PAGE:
Ties that bind

<p>Agents are in the news. Many things have been said and printed over the past few weeks which might benefit from discussion; in particular much that is misleading has been said about backlist and commission.</p>
<p>While agents have tended in the past not to move from one agency to another, authors do change agents from time to time. The usual arrangement (inculcated in the code of conduct for members of the Association of Authors' Agents) is that the first agency continues to have a right to their commission on all contracts which they negotiated, but &quot;care&rdquo; of the backlist would be likely to move to the new agent who will be looking after the entirety of an author's oeuvre. Authors do not leave their backlist &quot;behind&rdquo; and the new agent follows up on backlist regardless of who gets commission.</p>
<p>Over time agents often sort out a deal, splitting commission in a way that feels fair; I know of cases where an author has actually offered to pay an additional small commission to the new agent. If there is a change of publisher or a new agreement encompassing backlist with new titles, the old contract becomes obsolete and commission will in any event tend to move to the new agent.</p>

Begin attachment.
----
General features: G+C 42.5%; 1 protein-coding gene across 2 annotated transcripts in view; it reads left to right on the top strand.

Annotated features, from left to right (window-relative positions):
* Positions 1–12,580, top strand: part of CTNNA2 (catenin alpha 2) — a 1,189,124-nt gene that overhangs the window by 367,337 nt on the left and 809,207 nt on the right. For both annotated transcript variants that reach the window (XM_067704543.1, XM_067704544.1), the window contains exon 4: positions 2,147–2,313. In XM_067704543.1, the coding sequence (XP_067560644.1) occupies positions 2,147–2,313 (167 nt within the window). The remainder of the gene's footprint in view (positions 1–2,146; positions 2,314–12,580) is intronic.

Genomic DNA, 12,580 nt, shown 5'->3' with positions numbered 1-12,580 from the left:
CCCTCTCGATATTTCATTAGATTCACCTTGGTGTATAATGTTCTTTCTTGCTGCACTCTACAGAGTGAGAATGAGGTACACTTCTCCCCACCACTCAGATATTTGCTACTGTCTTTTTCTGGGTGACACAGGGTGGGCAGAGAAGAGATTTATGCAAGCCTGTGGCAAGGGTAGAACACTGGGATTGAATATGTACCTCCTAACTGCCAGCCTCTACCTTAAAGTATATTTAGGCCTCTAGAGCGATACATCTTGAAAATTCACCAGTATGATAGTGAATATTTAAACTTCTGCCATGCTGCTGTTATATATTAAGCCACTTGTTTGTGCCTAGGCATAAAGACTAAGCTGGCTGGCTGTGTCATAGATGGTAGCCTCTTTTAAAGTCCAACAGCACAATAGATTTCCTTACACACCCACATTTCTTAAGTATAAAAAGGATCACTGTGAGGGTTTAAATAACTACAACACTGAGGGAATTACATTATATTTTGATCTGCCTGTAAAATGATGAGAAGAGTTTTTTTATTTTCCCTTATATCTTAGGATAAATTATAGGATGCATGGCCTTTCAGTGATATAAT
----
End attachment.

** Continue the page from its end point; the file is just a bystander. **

<p>While an author's behaviour may be modified according to their client agreement with their agent, some authors can be more ruthless. An agent is not a signatory to an author/publisher agreement and therefore, should an author and publisher agree to vary the terms, it is actually difficult for an agent to defend their commission in law.&nbsp; Some agents who specialise in tempting authors away from other agents have managed very successfully to parlay anyone else's right to commission by cutting new agreements which include frontlist and backlist titles.</p>
<p>Whereas acquisition by a publisher is largely a commercial arrangement, an author's relationship with their agent does not involve an exchange of money. Authors and agents come together in all sorts of ways: authors who are much in demand can pick and chose, but most typically authors pitch their work and, if they are lucky, an agent somewhere will like it and will agree to represent them. It is an exchange of trust, and a bond which can deepen over the years, especially for those who have worked successfully together to build a career. It is often a surprisingly profound relationship which can only be broken&mdash;usually painfully&mdash;if an author feels the agent is not doing a good enough job. But when the relationship works well, it is not easily severed.</p>